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Male Infertility Basics


Infertility affects an estimated 12-15% of couples globally; males are found to be solely responsible for 20-30% of cases and contribute to 50% of cases overall.


Over 80% of infertile men have decreased numbers of sperm with an associated decrease in motility and morphology (normal shape).


A small percentage of infertile men have normal sperm concentrations but poor sperm quality with a decrease in motility and/or morphology.


A small percentage of infertile men have normal sperm concentrations, motility and morphology.


The causes of male infertility can be divided into 4 main areas:

1) Endocrine (hormone) and systemic disorders account for 2-5% of cases. Any disease of the hypothalamus or pituitary (hormone-releasing areas of the brain) can cause infertility. Hypothalamic and pituitary disorders can be genetic or acquired due to tumors, autoimmune conditions, head trauma, vascular lesions such as aneurysm, other hormone disorders and their treatments, drugs such as testosterone, obesity and any serious illness or chronic nutritional deficiency.

2) Testicular defects in spermatogenesis (sperm production) account for 65-80% of cases; the majority of the time there is not an identifiable cause. Problems with sperm production may be caused by chromosome defects, congenital or developmental disorders such as Klinefelter syndrome or undescended testes or hormone receptor problems. Acquired disorders of the testes that may impair sperm production include varicocele (a dilation of spermatic veins in the scrotum), infections, drugs, radiation, environmental toxins, smoking, prolonged testicular high temperatures, antisperm antibodies (possibly from prior testicular injury) and systemic disorders such as chronic renal (kidney) insufficiency, malnutrition or sickle cell disease.

3) Sperm transport disorders account for 5% of cases-sperm are produced but not transported to the correct place. The epididymis is an important site for sperm maturation and an essential part of the sperm transport system. The vas deferens transports sperm from the epididymis to the urethra from which it is ejaculated. Abnormalities at any of these sites, particularly the epididymis or vas deferens can cause infertility. In addition, ejaculatory duct disorders and sexual disorders such as erectile dysfunction, premature ejaculation and infrequent vaginal intercourse may interfere with sperm being transported to the female reproductive tract.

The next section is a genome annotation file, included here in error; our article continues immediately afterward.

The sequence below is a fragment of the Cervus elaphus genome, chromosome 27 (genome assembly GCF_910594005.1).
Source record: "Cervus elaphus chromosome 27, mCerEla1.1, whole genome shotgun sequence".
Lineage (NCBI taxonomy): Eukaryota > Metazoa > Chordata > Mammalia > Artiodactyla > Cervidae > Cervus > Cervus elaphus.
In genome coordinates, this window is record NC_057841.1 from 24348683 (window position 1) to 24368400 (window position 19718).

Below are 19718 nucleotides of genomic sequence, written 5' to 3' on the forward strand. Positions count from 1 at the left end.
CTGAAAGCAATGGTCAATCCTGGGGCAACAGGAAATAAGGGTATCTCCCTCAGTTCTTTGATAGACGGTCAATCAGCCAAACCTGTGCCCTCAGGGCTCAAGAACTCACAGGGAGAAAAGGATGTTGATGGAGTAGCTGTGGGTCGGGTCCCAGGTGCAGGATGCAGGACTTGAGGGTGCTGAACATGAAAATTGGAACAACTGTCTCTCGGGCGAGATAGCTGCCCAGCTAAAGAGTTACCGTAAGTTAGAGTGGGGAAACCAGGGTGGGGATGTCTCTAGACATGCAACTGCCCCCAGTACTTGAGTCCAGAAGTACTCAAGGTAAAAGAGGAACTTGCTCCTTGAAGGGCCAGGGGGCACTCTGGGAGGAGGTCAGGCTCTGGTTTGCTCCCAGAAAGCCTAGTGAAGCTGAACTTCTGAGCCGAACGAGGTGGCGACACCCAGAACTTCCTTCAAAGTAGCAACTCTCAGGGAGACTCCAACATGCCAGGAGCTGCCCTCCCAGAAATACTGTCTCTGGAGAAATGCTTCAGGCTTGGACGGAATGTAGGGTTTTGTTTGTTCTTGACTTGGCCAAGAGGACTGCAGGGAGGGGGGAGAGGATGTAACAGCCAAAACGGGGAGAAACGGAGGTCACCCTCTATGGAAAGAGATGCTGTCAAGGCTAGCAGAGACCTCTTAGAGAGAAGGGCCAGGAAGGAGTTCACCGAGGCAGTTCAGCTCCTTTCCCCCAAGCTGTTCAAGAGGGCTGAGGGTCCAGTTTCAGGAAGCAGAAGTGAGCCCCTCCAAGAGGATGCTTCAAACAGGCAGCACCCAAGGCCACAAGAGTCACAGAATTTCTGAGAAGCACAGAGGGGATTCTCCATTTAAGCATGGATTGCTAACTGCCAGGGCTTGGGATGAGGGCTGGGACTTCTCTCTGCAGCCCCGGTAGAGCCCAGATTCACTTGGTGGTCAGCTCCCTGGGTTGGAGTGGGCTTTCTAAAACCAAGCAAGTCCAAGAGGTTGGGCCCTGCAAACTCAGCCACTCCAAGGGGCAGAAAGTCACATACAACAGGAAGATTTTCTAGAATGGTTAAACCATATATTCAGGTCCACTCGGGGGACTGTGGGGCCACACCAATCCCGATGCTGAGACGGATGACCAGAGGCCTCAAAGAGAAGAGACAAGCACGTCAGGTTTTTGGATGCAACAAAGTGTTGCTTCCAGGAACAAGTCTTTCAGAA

4) Idiopathic male infertility accounts for 10-20% of cases-a normal semen analysis on multiple occasions and an apparently normal female partner.


A thorough workup is required to help identify the cause of male infertility. This is best accomplished by a urologist or other healthcare provider with experience evaluating male infertility. The workup includes a history and physical exam, at least 2 semen analysis tests (optimally at least 1 week apart and after 2-7 days of ejaculatory abstinence), a blood draw for hormone testing, possibly a scrotal ultrasound and genetic testing. There are several specialized sperm and semen tests being used by some fertility clinics and labs, however these tests lack standardization and evidence to support their routine use. Specialized sperm/semen testing is definitely an area with a lot of interest and ongoing research.


Treatment of male infertility is highly dependent upon finding the cause and whether the cause is correctable. For example, a hormone problem causing decreased sperm production may be corrected leading to improved sperm parameters or an obstruction of the epididymis may be surgically corrected. If sperm parameters cannot be improved, very often advanced reproductive technologies such as IVF with ICSI can be used to help a couple achieve pregnancy. In the most extreme cases where no sperm is being produced at all, a couple may need to use donor sperm.


I strongly encourage any couple having fertility problems to see a fertility specialist for a thorough evaluation. Male infertility is very common but requires the expertise of a provider skilled and experienced in this area as technologies for testing and treatment are constantly evolving.

References: Agarwal, A., Mulgund, A., Hamada, A., & Chyatte, M. R. (2015). A unique view on male infertility around the globe. Reproductive biology and endocrinology : RB&E, 13, 37. https://doi.org/10.1186/s12958-015-0032-1


UpToDate: Causes of male infertility

Authors: Bradley D Anawalt, MD, Stephanie T Page, MD, PhD

Section Editor: Alvin M Matsumoto, MD

Deputy Editor: Kathryn A Martin, MD


UpToDate: Approach to the male with infertility

Authors: Bradley D Anawalt, MD, Stephanie T Page, MD, PhD

Section Editors: Peter J Snyder, MD, Alvin M Matsumoto, MD

Deputy Editor: Kathryn A Martin, MD

First Steps Fertility and Women's Health, 2019

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